If HR1’s disclosure requirements are cumbersome and chilling, that’s nothing compared to some of the even more radical “transparency” proposals that have been bubbling up in the states. In 2018, North Dakota voters passed Measure 1 requiring the disclosure of the “ultimate and true source” of funds spent in any medium in an amount greater than $200 to influence any statewide election, election for state assembly, ballot issue, or to lobby government. The legislature is currently debating authorizing language for the sweeping new ethics commission created by the law, and depending on how enforcement of the regulation plays out, this could, say, require a church that gives money to a pro-life organization to make the details of the church’s tithing public.
New Jersey’s legislature passed a sweeping new state disclosure law, NJ S1500. Among other things, it requires nearly all 501(c)(4)s to disclose many of their donors even if they only provide neutral, factual information about pending legislation. Incredibly, the bill also included a requirement for retroactive donor disclosure going back to 2018, so that people who gave money with the knowledge it could be done anonymously would be exposed. That retroactive requirement was stripped out of the legislation shortly before it passed. (Again, Planned Parenthood of New Jersey publicly opposed this bill.)
In Arizona, the “Stop Political Dirty Money Amendment,” which would alter the state constitution such that the legislature couldn’t modify it, very narrowly missed the number of signatures needed to be on the ballot last year, and has been reintroduced for the 2020 election with significant backing. The bill would require any nonprofit that spends $10,000 in a two-year election cycle to disclose every person who contributed at least $2,500 to it. This proposal is, again, so sweeping it would expose churches, alongside other organizations and individuals with understandable interests in privacy.
California recently started requiring nonprofits to report donors who give more than $5,000. And Idaho and Oklahoma have entertained, but not passed, alarming new disclosure requirements — at least in Oklahoma, the state Planned Parenthood organization thought it was alarming and opposed it.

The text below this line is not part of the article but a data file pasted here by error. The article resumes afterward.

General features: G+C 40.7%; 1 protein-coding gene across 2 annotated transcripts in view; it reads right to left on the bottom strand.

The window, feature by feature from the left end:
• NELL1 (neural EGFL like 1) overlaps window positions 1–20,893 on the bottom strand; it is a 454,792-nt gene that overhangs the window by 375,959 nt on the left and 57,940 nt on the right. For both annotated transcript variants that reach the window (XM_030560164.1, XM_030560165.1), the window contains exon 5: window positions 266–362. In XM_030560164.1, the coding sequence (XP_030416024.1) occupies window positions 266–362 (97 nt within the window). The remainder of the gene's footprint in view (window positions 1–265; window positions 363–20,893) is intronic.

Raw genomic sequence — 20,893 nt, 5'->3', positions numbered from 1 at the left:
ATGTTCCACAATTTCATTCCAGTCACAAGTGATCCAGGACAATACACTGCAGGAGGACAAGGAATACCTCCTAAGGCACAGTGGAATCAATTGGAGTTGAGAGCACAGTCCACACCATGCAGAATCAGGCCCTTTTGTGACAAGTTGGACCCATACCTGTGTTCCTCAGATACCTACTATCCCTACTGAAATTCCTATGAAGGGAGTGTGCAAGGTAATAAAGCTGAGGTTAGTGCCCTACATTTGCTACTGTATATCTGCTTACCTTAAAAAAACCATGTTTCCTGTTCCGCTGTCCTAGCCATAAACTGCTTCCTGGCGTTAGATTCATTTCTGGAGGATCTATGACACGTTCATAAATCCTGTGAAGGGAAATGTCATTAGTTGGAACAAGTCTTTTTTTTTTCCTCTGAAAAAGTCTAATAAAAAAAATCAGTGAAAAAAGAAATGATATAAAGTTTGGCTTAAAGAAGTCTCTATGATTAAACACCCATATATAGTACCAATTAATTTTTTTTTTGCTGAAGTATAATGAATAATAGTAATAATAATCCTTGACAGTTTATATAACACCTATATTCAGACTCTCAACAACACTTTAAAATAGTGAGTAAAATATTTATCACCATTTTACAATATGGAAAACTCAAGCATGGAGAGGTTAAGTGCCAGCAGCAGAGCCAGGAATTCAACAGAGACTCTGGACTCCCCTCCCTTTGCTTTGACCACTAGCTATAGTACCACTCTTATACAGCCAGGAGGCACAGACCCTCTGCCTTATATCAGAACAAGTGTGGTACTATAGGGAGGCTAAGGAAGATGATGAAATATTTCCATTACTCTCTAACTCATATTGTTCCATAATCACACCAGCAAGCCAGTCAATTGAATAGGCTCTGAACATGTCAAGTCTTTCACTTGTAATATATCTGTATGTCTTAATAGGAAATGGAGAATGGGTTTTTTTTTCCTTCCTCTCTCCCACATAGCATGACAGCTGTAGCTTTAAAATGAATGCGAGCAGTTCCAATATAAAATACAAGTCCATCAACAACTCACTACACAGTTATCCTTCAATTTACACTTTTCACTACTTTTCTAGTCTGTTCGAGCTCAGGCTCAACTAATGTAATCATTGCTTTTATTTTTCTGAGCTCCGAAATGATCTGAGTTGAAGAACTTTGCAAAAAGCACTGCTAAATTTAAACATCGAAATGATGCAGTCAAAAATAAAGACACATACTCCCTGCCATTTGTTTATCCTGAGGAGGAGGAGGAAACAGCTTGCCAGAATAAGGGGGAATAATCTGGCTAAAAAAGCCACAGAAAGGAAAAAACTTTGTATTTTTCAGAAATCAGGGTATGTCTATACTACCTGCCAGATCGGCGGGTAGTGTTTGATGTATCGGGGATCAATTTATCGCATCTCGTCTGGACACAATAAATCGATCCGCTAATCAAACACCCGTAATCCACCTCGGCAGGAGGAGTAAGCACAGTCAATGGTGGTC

The current push for radical amounts of disclosure is also crowding out the potential for more practical solutions. Lessig would like to see more consideration of pseudonymous disclosure where “you don't know anybody's name, but you do know where they work and what kind of industry they work in,” he says. “If it turns out that a candidate got 90 percent of his money from Wall Street and then you would look at that candidate and when he says, ‘Let's take apart Dodd-Frank [financial regulations],’ maybe that's motivated not by a judgment about what's in the public interest, but a judgment of what his campaign funders would demand.” But ultimately, there’s no one perfect solution, even if some measure of disclosure is in the public interest.
In the meantime, preying on the Pavlovian instincts of voters to “Stop Political Dirty Money” won’t necessarily fix corruption, to say nothing of protecting privacy rights. Such laws could even backfire if voters quickly realize that the person in the pew next to them knows how much they tithed, or if they resent not being able to give money to groups such as Planned Parenthood or the NRA for fear of having their reputation or business targeted by an internet-driven lynch mob.
There’s much that campaign finance experts such as Wang and Lessig probably disagree on. But in order to have a productive debate on what transparency and accountability for campaign cash should look like, Lessig observes, “We have to be sensitive to the different levels of engagement and different interests at stake.” The worry is that there is no ongoing debate about the limits of transparency, even though the country is on the precipice of enacting laws that threaten privacy and could have major unintended consequences.